Russell Road, W14

Buildings in this area date from the nineteenth century or before

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Road · Kensington (Olympia) · W14 · Contributed by The Underground Map
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2000


Russell Road is a street in West Kensington.



ADD A STORY TO RUSSELL ROAD
VIEW THE KENSINGTON (OLYMPIA) AREA IN THE 1750s
The 1750 Rocque map is bounded by Sudbury (NW), Snaresbrook (NE), Eltham (SE) and Hampton Court (SW).
Outside these bounds, the 1750 map does not display.

VIEW THE KENSINGTON (OLYMPIA) AREA IN THE 1800s
The 1800 mapping is bounded by Stanmore (NW), Woodford (NE), Bromley (SE) and Hampton Court (SW).
Outside these bounds, the 1800 map does not display.

VIEW THE KENSINGTON (OLYMPIA) AREA IN THE 1830s
The 1830 mapping is bounded by West Hampstead (NW), Hackney (NE), Greenwich (SE) and Chelsea (SW).
Outside these bounds, the 1830 map does not display.

VIEW THE KENSINGTON (OLYMPIA) AREA IN THE 1860s
The 1860 mapping is bounded by Brent Cross (NW), Stratford (NE), Greenwich (SE) and Hammermith (SW).
Outside these bounds, the 1860 map does not display.

VIEW THE KENSINGTON (OLYMPIA) AREA IN THE 1900s
The 1900 mapping covers all of the London area.

 

Kensington (Olympia)

Kensington (Olympia) station in West London is managed and served by London Overground and also served by London Underground.

On the Underground it is the terminus of a short District Line branch, built as part of the Middle Circle, from Earl's Court; on the main-line railway it is on the West London Line from Clapham Junction to Willesden Junction, by which many trains bypass Central London.

A station was opened by the West London Railway as its southern terminus on 27 May 1844 as Kensington, just south of Hammersmith Road; it closed at the end of November 1844 due to the losses made. A scant and erratic goods service continued, the line re-opened to passengers with a new station called Addison Road on 2 June 1862, to the north of Hammersmith Road. Great Western Railway trains started serving the station in 1863, with London & North Western Railway trains arriving in 1872. A link to the Hammersmith & City Railway enabled the Middle Circle service to operate via Paddington to the north and South Kensington to the south. From 1869, the London & South Western Railway operated trains from Richmond to London Waterloo via Addison Road, until their branch via Shepherd's Bush closed in 1916. By 1907 the Middle Circle had been replaced by four Hammersmith & City line trains an hour.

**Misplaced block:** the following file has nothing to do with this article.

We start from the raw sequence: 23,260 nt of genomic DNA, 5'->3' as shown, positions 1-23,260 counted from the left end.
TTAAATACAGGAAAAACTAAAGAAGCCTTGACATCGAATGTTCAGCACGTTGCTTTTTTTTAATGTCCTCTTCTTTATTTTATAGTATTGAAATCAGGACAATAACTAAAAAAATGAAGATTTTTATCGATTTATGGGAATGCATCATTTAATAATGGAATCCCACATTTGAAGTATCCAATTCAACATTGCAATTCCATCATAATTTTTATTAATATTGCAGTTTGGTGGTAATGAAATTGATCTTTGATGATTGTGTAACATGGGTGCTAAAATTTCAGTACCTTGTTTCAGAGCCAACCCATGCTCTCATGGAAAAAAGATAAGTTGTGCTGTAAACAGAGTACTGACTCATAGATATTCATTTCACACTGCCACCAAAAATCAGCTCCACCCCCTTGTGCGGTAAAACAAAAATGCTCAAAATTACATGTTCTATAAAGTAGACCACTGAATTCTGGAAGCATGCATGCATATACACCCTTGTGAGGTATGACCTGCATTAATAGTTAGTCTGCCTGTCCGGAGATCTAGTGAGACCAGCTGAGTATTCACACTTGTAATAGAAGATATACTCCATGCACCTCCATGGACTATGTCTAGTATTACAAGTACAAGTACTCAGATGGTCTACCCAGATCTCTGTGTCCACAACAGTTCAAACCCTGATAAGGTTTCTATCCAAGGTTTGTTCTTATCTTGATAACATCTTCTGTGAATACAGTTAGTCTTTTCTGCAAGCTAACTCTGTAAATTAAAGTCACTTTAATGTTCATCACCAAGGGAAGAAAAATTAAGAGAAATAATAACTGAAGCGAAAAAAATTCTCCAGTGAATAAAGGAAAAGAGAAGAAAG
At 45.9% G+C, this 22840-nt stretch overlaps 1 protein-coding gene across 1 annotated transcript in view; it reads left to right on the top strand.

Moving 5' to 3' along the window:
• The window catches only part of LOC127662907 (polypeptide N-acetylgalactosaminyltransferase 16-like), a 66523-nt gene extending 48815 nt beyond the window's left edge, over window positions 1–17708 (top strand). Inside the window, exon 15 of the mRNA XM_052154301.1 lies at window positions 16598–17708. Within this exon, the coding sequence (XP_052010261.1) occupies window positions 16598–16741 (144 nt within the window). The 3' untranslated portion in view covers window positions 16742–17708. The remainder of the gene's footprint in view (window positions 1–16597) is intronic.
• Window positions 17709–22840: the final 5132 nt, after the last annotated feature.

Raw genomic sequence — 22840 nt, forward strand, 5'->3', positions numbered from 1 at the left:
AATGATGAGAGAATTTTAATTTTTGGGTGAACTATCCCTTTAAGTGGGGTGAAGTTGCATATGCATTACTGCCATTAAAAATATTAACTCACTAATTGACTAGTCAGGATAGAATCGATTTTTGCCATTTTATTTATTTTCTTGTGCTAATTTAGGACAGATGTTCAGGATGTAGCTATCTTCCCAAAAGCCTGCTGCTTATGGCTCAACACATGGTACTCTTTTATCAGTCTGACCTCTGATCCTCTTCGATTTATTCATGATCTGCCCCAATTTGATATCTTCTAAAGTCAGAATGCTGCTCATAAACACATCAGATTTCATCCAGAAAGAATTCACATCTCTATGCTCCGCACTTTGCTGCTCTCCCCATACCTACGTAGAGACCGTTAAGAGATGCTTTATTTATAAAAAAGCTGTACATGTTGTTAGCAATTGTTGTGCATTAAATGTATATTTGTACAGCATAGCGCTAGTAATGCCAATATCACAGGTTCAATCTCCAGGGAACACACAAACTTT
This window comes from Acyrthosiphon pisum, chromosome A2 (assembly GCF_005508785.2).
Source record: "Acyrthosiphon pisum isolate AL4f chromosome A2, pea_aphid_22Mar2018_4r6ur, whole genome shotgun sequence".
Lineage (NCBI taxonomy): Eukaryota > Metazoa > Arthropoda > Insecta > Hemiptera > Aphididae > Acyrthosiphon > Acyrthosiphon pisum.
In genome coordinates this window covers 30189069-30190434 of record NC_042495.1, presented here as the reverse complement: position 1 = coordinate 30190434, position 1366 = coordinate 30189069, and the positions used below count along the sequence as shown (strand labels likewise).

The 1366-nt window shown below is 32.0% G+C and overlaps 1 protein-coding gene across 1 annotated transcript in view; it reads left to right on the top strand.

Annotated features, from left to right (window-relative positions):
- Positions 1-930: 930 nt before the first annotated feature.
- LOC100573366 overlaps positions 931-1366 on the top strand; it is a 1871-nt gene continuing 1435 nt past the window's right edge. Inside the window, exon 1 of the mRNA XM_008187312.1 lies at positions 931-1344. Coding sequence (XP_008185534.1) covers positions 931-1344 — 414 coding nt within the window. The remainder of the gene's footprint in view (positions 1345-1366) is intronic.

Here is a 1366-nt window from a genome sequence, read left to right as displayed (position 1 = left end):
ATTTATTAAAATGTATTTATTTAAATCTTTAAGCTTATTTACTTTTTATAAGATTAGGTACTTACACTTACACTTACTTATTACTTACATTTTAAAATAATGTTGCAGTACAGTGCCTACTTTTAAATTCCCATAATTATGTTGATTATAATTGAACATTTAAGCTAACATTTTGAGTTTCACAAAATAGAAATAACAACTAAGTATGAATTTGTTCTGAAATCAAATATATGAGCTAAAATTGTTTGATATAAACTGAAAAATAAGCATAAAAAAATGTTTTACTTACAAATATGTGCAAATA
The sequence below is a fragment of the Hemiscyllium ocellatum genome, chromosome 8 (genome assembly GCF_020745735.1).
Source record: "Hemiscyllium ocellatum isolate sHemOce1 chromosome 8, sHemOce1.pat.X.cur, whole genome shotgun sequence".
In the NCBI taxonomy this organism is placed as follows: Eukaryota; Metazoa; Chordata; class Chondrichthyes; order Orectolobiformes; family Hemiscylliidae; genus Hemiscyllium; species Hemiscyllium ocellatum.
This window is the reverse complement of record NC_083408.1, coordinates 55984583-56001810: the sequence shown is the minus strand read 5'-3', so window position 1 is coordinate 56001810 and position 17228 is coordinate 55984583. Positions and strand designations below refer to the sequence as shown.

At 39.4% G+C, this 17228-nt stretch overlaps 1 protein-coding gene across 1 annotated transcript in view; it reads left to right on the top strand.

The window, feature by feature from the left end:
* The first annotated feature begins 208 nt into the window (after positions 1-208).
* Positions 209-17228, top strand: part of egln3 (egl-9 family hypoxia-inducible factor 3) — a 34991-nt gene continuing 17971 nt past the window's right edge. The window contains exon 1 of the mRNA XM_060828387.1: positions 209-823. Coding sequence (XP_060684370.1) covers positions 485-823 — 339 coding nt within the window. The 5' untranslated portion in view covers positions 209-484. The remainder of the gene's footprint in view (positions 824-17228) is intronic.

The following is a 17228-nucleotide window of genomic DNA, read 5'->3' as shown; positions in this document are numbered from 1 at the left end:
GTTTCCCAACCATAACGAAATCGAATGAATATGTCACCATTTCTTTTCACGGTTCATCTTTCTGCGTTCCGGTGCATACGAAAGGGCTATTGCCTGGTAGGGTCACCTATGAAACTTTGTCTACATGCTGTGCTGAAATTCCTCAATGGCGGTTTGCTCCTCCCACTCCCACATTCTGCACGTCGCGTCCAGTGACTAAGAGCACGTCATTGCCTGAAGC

The station appears on the first 'London Underground' map in 1908 with Metropolitan and District Railway services.

In 1940, Addison Road and the link to the Metropolitan line at Latimer Road closed along with the other West London Line stations, In 1946 it was renamed Kensington (Olympia) and became the northern terminus of a peak-hour shuttle service to Clapham Junction, which was mainly for workers at the Post Office Savings Bank (later National Savings Bank) in nearby Blythe Road. There was also a District line shuttle to Earl's Court.

The current District line bay platform opened in 1958, but the 1872 connection between the District and the main line south of the station was not finally lifted until 1992.

For many years the passenger service was only a few peak-hour main-line trains to and from Clapham Junction, with Underground trains only during exhibition times. The West London Line has always been a main freight route from north of London to the south-east of England.

Between 1979 and 2008 the Clapham Junction service was supplemented by a Cross Country route from Brighton to Birmingham New Street extending to Derby, Edinburgh Waverley, Glasgow Central, Liverpool Lime Street and Manchester Piccadilly. Cross Country services also called at Kensington Olympia on services from the north to Eastbourne, Folkestone Central and Ramsgate at various times.